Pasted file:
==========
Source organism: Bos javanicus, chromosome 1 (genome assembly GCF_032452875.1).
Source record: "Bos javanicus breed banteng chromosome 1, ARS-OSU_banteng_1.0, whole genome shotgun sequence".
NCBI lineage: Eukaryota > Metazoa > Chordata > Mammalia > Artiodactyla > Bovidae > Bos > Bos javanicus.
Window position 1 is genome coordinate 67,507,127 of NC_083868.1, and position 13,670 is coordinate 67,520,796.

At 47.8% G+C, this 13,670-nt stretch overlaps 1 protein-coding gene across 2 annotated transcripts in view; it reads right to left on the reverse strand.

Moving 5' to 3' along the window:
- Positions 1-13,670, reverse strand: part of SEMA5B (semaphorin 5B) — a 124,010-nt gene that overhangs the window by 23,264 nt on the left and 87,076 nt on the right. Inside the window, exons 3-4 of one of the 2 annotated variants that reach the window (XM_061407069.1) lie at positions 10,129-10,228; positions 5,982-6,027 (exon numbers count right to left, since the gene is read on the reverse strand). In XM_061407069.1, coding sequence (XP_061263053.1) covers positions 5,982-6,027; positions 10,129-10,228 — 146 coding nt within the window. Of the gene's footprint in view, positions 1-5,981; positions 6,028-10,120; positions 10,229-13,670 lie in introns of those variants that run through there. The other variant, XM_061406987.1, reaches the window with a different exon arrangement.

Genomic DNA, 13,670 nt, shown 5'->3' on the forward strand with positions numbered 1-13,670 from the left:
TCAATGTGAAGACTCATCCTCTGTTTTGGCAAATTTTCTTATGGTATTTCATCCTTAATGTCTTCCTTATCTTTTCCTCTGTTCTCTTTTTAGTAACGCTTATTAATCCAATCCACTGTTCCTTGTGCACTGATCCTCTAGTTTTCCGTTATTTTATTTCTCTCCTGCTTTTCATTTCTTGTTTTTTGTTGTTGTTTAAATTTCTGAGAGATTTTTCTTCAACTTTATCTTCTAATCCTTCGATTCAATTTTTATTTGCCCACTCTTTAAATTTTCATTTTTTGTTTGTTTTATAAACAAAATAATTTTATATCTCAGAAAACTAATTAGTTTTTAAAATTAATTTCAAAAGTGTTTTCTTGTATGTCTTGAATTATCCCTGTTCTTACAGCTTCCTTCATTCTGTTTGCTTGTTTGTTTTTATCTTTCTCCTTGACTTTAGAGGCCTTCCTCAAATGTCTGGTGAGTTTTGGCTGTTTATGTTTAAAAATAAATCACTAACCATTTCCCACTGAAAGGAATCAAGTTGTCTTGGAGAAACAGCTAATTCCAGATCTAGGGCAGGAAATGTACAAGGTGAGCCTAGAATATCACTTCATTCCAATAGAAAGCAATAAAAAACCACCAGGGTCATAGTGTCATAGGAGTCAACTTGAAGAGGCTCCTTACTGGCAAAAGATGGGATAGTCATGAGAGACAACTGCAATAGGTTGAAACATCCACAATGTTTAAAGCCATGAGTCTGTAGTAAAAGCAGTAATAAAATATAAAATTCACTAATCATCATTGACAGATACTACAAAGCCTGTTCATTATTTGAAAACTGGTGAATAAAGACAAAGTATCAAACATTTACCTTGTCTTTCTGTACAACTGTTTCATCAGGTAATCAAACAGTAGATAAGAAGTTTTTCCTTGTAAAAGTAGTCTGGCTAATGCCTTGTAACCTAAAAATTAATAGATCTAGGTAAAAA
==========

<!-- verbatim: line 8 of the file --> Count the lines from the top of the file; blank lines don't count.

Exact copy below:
Genomic DNA, 13,670 nt, shown 5'->3' on the forward strand with positions numbered 1-13,670 from the left: